Next month I’ve been invited to do something I never thought I’d be able to do. I’d deemed it impossible, been told by so many that it just wasn’t something that happens, not to mention that it was completely out of my comfort zone.
I’m going to give a talk at my old school.
Whilst I studied there, my school had a very clear ethos that heavily impressed upon each girl what it was to be a young woman. They encouraged us to go to a Russell Group university, work hard, graduate, take a conventional job in the city and slowly flourish down whatever socially acceptable career path we had chosen. They wanted these cookie-cutter girls to leave sixth form as petite, perfectly-formed representatives; a prim, accomplished endorsement of girls’ grammar school.
However, I never fit into the mould. I realised from a very young age that my favourite thing in the world was creating, whether that be drawing, painting, writing songs and poetry or filming videos. I won the Creative Writing Prize at the end of Year Thirteen, which I’ll admit isn’t exactly a renowned sign of your talents but as someone who hadn’t been a frequently recognised hockey ball chasing, violin playing teenager, I took it.
I’ve decided that I’m going to give my talk on what I wish I’d known when I was at school. I’ve had a lot of epiphanies about what I was taught was the correct route through adulthood, especially since graduating, and while I’m still old enough and ugly enough I figured I should impart it to every student who will listen. I thought it would be fun to share some of my more specific realisations here, focusing on the last two years of studying as those are perhaps the most crucial years that shape how you approach your career.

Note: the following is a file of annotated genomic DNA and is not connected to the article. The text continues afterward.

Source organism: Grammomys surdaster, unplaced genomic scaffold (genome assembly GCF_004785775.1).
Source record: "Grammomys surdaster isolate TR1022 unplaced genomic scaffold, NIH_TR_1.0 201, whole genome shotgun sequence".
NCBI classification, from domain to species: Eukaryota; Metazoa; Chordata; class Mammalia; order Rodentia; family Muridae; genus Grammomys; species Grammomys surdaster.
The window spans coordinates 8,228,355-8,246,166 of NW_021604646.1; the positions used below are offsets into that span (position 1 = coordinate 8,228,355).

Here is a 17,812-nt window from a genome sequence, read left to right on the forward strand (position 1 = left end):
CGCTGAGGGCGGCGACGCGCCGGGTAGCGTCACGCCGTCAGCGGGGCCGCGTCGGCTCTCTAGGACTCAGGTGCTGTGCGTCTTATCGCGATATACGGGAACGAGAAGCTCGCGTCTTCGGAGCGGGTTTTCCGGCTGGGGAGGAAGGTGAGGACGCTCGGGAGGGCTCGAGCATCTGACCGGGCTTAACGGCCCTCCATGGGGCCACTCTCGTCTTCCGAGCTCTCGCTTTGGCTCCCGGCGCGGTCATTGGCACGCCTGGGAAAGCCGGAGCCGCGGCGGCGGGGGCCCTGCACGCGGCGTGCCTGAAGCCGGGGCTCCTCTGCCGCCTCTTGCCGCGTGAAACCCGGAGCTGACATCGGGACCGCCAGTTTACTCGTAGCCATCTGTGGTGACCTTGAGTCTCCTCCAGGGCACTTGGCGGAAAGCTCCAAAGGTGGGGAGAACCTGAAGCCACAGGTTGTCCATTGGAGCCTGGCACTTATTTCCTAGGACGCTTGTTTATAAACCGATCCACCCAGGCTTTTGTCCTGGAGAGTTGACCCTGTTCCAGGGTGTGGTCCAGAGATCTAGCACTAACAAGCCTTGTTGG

Going into Year Twelve, whether you’re at sixth form or college, is a big deal, primarily because lots of people start asking you what you want to do with your life beyond compulsory education. You don’t really know, of course, unless you’ve been dreaming of becoming a palaeontologist ever since you excavated that miniature dinosaur from the lump of salt rock you were given on your fifth birthday. There are so many paths and if, like me, you’ve been taught about hardly any of them, I hope this blog post can share some wisdom from a gal who’s gone through it and made it out the other side.
- University isn’t the only way to get a job you love. As I said before, there are many, many paths and spending three years studying the field you want to go into isn’t the be-all-and-end-all. I’d personally argue that the only reasons you should go to uni are if a job you want to do requires it, such as teaching or becoming a surgeon, or if you feel incredibly passionate about a subject. I love History, so in the end I chose to study that instead of Film Production even though understanding light temperatures might have made me a better YouTuber. You do, however, have to learn how to do the job you want to do, and there are many ways to do that. You can follow the classic advice and take on a BTEC or apprenticeship, which can be really effective to get into careers such as accounting or carpentry. I’ve got friends who make guitars for a living and friends who bake pastries in a patisserie, and they didn’t learn those skills by doing A Levels.